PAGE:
- Année : 2000
- Éditeur : Routledge and Kegan Paul

- Pages : XIV-223
- Collection : Philosophical Issues in Science
- Support : Print
- Edition : Original [Hardback ed.]
- Ville : London
- ISBN : 0--415-18275-1
- Date de création : 04-01-2011
- Dernière mise à jour : 30-09-2015

Since Locke’s day, the mathematical theory of probability and statistics has greatly developed and has come to be used in almost every branch of science. Hand in hand with these mathematical developments have come developments in philosophical ideas about probability, so that there is now an intricate network of philosophical theories of probability. The aim in this book is to expound these theories and to explain how the various views are related to each other. – After some introductory material in Chapter 1 («Introductory survey of the interpretations : some historical background»), the next seven chapters give systematic expositions of the main philosophical interpretations of probability, which are presented in roughly the historical order in which they were developed. These are the classical (Chap. 2), logical (Chap. 3), subjective (Chap. 4), frequency (Chap. 5), propensity (Chap. 6 : I. general survey; and Chap. 7 : II, development of a particular version) and intersubjective views of probability (Chap. 8). Although some thinkers hold that there is only one correct interpretation of probability, and that the others are mistaken, such is not the view to be found in the present book : in Chap. 8, indeed, arguments are put forward for a pluralist conception of probability according to which there is more than one valid interpretation of probability, and different interpretations are suitable for different areas. This last thesis is illustrated in Chap. 9 («An example of pluralism : differences between the natural and social sciences»), where it is argued that probability has a different meaning in the natural sciences from its meaning in the social sciences. M.-M. V.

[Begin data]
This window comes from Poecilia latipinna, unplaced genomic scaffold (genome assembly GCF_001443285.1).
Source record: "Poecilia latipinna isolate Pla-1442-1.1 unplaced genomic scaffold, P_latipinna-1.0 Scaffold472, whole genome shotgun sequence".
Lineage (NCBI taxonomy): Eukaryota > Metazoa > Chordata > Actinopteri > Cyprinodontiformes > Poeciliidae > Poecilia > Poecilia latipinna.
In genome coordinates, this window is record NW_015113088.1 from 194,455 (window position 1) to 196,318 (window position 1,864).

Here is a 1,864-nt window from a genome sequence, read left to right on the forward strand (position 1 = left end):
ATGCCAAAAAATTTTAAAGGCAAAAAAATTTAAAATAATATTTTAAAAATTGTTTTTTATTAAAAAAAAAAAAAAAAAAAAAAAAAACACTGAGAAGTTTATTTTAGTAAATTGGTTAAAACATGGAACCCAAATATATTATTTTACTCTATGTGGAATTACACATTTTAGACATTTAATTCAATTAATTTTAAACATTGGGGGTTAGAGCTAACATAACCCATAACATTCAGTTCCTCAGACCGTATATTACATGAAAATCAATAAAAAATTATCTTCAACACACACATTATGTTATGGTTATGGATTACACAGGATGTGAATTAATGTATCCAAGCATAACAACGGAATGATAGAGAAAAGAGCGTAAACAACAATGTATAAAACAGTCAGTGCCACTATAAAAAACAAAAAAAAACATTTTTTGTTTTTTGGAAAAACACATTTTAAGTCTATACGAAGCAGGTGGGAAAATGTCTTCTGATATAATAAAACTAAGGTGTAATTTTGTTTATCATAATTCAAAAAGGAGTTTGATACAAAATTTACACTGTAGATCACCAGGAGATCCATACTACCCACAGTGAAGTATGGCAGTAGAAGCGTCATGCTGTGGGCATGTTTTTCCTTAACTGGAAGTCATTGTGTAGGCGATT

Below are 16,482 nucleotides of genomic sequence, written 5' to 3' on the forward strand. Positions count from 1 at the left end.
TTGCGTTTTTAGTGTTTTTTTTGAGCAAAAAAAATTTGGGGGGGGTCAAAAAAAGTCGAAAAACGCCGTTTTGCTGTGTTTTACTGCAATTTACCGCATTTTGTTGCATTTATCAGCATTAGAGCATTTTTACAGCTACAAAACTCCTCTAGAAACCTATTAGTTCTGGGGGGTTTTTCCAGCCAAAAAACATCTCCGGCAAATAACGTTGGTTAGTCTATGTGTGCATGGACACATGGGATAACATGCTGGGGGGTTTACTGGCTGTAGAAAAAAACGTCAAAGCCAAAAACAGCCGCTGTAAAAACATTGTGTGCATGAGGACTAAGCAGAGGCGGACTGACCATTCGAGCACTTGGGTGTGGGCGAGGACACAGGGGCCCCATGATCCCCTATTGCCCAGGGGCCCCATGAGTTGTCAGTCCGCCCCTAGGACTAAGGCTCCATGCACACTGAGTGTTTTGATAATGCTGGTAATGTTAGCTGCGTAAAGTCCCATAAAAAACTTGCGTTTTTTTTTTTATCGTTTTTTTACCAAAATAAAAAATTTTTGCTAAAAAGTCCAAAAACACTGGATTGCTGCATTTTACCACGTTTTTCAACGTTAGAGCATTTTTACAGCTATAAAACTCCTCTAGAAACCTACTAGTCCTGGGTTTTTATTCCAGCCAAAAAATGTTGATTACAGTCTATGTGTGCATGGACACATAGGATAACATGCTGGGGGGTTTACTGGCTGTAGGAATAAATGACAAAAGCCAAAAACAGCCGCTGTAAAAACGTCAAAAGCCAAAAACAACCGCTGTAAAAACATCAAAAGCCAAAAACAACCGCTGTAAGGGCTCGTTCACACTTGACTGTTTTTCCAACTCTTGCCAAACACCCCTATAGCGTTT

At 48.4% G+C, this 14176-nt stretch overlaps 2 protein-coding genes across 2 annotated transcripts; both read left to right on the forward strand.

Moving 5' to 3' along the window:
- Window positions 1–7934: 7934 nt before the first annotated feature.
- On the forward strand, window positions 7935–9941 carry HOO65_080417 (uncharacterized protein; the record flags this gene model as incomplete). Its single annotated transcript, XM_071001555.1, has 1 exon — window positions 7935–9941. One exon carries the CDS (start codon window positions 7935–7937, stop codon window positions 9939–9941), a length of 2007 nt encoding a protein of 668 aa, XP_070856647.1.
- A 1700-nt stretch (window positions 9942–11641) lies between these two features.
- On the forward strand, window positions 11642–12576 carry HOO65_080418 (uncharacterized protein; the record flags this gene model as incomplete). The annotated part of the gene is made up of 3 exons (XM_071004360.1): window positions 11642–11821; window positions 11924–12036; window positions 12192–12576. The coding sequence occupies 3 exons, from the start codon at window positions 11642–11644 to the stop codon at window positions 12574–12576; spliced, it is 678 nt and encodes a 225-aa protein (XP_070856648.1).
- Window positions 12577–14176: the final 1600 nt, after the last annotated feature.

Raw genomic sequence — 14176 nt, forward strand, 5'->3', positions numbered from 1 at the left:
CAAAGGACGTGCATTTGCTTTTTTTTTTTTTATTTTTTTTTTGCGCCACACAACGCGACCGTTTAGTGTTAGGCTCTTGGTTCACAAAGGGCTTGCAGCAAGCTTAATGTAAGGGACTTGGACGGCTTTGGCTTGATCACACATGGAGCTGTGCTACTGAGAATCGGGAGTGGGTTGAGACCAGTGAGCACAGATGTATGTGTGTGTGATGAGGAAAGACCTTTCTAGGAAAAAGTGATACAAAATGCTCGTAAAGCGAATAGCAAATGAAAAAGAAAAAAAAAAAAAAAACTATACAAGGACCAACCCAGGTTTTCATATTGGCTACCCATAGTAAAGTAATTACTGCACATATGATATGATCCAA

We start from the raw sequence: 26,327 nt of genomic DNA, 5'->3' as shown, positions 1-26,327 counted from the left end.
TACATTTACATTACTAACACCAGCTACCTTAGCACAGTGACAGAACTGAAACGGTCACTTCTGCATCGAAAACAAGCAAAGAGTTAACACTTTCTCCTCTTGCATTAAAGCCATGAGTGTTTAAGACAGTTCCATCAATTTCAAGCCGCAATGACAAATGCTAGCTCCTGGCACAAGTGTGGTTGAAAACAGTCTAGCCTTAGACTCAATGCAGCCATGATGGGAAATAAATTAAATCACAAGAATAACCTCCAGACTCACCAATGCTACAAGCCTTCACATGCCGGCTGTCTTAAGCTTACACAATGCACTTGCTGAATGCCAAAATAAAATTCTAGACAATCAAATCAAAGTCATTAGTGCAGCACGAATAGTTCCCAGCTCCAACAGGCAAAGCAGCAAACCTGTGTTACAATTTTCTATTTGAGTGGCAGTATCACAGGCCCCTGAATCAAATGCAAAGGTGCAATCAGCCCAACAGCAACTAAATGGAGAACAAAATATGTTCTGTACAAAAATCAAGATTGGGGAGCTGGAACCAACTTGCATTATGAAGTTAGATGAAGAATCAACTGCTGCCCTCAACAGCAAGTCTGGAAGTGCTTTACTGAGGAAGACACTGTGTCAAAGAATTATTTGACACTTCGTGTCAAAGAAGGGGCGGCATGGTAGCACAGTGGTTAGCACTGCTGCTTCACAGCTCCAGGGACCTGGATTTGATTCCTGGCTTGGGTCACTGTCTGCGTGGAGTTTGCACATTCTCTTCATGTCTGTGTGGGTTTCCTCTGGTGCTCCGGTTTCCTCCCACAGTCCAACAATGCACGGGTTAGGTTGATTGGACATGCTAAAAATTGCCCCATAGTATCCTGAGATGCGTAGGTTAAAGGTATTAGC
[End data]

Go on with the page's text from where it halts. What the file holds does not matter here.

Since Locke’s day, the mathematical theory of probability and statistics has greatly developed and has come to be used in almost every branch of science. Hand in hand with these mathematical developments have come developments in philosophical ideas about probability, so that there is now an intricate network of philosophical theories of probability. The aim in this book is to expound these theories and to explain how the various views are related to each other. – After some introductory material in Chapter 1 («Introductory survey of the interpretations : some historical background»), the next seven chapters give systematic expositions of the main philosophical interpretations of probability, which are presented in roughly the historical order in which they were developed. These are the classical (Chap. 2), logical (Chap. 3), subjective (Chap. 4), frequency (Chap. 5), propensity (Chap. 6 : I. general survey; and Chap. 7 : II, development of a particular version) and intersubjective views of probability (Chap. 8). Although some thinkers hold that there is only one correct interpretation of probability, and that the others are mistaken, such is not the view to be found in the present book : in Chap. 8, indeed, arguments are put forward for a pluralist conception of probability according to which there is more than one valid interpretation of probability, and different interpretations are suitable for different areas. This last thesis is illustrated in Chap. 9 («An example of pluralism : differences between the natural and social sciences»), where it is argued that probability has a different meaning in the natural sciences from its meaning in the social sciences. M.-M. V.